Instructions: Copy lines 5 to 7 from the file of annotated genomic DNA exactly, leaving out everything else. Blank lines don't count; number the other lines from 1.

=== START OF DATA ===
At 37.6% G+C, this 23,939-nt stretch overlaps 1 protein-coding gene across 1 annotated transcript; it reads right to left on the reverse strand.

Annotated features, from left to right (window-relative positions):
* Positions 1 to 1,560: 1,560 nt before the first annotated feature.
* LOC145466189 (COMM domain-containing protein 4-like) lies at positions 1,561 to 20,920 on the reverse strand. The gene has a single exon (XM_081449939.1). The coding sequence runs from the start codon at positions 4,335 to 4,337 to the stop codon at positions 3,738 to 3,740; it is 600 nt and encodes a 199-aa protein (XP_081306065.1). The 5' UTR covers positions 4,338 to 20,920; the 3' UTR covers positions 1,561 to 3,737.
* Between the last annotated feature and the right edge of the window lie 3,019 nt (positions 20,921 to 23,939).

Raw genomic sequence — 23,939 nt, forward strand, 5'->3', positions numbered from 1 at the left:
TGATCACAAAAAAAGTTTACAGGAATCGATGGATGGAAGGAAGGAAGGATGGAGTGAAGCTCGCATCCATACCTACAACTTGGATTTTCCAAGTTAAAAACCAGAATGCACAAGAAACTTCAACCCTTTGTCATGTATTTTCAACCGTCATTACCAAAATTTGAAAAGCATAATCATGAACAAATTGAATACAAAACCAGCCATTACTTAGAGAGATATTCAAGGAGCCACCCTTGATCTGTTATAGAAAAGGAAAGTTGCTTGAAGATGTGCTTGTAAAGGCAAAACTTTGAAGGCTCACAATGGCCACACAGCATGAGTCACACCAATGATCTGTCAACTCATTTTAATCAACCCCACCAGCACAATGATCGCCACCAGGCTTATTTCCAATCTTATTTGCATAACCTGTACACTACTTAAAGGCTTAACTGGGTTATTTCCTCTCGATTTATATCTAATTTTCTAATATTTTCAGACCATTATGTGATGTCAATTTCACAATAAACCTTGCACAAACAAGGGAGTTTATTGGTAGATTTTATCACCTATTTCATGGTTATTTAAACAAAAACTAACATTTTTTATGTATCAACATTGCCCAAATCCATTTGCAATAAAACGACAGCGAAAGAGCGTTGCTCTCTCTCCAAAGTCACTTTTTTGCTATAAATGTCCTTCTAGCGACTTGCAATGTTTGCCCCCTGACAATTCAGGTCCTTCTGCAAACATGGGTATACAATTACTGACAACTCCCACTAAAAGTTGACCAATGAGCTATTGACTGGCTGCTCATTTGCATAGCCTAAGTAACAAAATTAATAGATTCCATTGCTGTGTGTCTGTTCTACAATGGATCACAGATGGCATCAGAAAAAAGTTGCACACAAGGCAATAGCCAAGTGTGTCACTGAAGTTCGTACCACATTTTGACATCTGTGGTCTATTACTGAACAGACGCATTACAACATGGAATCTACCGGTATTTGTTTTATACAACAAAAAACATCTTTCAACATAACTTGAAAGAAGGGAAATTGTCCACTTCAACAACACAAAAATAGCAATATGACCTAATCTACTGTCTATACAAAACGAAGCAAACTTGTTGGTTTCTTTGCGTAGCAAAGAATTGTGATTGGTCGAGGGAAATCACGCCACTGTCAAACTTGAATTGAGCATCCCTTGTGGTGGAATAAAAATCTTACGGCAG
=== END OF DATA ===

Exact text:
* Between the last annotated feature and the right edge of the window lie 3,019 nt (positions 20,921 to 23,939).

Raw genomic sequence — 23,939 nt, forward strand, 5'->3', positions numbered from 1 at the left:
TGATCACAAAAAAAGTTTACAGGAATCGATGGATGGAAGGAAGGAAGGATGGAGTGAAGCTCGCATCCATACCTACAACTTGGATTTTCCAAGTTAAAAACCAGAATGCACAAGAAACTTCAACCCTTTGTCATGTATTTTCAACCGTCATTACCAAAATTTGAAAAGCATAATCATGAACAAATTGAATACAAAACCAGCCATTACTTAGAGAGATATTCAAGGAGCCACCCTTGATCTGTTATAGAAAAGGAAAGTTGCTTGAAGATGTGCTTGTAAAGGCAAAACTTTGAAGGCTCACAATGGCCACACAGCATGAGTCACACCAATGATCTGTCAACTCATTTTAATCAACCCCACCAGCACAATGATCGCCACCAGGCTTATTTCCAATCTTATTTGCATAACCTGTACACTACTTAAAGGCTTAACTGGGTTATTTCCTCTCGATTTATATCTAATTTTCTAATATTTTCAGACCATTATGTGATGTCAATTTCACAATAAACCTTGCACAAACAAGGGAGTTTATTGGTAGATTTTATCACCTATTTCATGGTTATTTAAACAAAAACTAACATTTTTTATGTATCAACATTGCCCAAATCCATTTGCAATAAAACGACAGCGAAAGAGCGTTGCTCTCTCTCCAAAGTCACTTTTTTGCTATAAATGTCCTTCTAGCGACTTGCAATGTTTGCCCCCTGACAATTCAGGTCCTTCTGCAAACATGGGTATACAATTACTGACAACTCCCACTAAAAGTTGACCAATGAGCTATTGACTGGCTGCTCATTTGCATAGCCTAAGTAACAAAATTAATAGATTCCATTGCTGTGTGTCTGTTCTACAATGGATCACAGATGGCATCAGAAAAAAGTTGCACACAAGGCAATAGCCAAGTGTGTCACTGAAGTTCGTACCACATTTTGACATCTGTGGTCTATTACTGAACAGACGCATTACAACATGGAATCTACCGGTATTTGTTTTATACAACAAAAAACATCTTTCAACATAACTTGAAAGAAGGGAAATTGTCCACTTCAACAACACAAAAATAGCAATATGACCTAATCTACTGTCTATACAAAACGAAGCAAACTTGTTGGTTTCTTTGCGTAGCAAAGAATTGTGATTGGTCGAGGGAAATCACGCCACTGTCAAACTTGAATTGAGCATCCCTTGTGGTGGAATAAAAATCTTACGGCAG